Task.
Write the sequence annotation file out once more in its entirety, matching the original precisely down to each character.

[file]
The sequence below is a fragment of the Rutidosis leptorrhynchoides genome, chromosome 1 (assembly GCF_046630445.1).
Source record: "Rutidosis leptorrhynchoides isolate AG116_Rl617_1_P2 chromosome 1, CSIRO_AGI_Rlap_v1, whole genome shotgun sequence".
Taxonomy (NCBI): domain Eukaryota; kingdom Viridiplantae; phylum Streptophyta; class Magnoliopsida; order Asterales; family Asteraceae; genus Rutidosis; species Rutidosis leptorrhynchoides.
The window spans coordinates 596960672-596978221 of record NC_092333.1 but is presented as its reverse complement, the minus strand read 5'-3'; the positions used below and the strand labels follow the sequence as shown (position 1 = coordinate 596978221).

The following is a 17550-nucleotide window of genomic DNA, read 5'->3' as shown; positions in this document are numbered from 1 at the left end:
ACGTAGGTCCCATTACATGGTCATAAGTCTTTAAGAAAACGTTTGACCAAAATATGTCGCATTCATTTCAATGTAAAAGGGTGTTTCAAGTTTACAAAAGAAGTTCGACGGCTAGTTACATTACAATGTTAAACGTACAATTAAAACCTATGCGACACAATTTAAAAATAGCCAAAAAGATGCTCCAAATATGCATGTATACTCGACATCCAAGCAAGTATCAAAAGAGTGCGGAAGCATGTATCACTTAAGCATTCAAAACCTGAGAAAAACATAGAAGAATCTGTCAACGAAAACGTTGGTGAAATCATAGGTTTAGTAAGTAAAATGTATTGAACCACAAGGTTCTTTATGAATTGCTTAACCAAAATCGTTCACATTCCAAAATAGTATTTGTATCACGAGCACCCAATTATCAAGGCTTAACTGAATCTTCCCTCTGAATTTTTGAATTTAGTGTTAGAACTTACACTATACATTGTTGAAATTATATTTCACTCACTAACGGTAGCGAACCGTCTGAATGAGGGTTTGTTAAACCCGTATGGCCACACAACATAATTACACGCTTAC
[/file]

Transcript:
The sequence below is a fragment of the Rutidosis leptorrhynchoides genome, chromosome 1 (assembly GCF_046630445.1).
Source record: "Rutidosis leptorrhynchoides isolate AG116_Rl617_1_P2 chromosome 1, CSIRO_AGI_Rlap_v1, whole genome shotgun sequence".
Taxonomy (NCBI): domain Eukaryota; kingdom Viridiplantae; phylum Streptophyta; class Magnoliopsida; order Asterales; family Asteraceae; genus Rutidosis; species Rutidosis leptorrhynchoides.
The window spans coordinates 596960672-596978221 of record NC_092333.1 but is presented as its reverse complement, the minus strand read 5'-3'; the positions used below and the strand labels follow the sequence as shown (position 1 = coordinate 596978221).

The following is a 17550-nucleotide window of genomic DNA, read 5'->3' as shown; positions in this document are numbered from 1 at the left end:
ACGTAGGTCCCATTACATGGTCATAAGTCTTTAAGAAAACGTTTGACCAAAATATGTCGCATTCATTTCAATGTAAAAGGGTGTTTCAAGTTTACAAAAGAAGTTCGACGGCTAGTTACATTACAATGTTAAACGTACAATTAAAACCTATGCGACACAATTTAAAAATAGCCAAAAAGATGCTCCAAATATGCATGTATACTCGACATCCAAGCAAGTATCAAAAGAGTGCGGAAGCATGTATCACTTAAGCATTCAAAACCTGAGAAAAACATAGAAGAATCTGTCAACGAAAACGTTGGTGAAATCATAGGTTTAGTAAGTAAAATGTATTGAACCACAAGGTTCTTTATGAATTGCTTAACCAAAATCGTTCACATTCCAAAATAGTATTTGTATCACGAGCACCCAATTATCAAGGCTTAACTGAATCTTCCCTCTGAATTTTTGAATTTAGTGTTAGAACTTACACTATACATTGTTGAAATTATATTTCACTCACTAACGGTAGCGAACCGTCTGAATGAGGGTTTGTTAAACCCGTATGGCCACACAACATAATTACACGCTTAC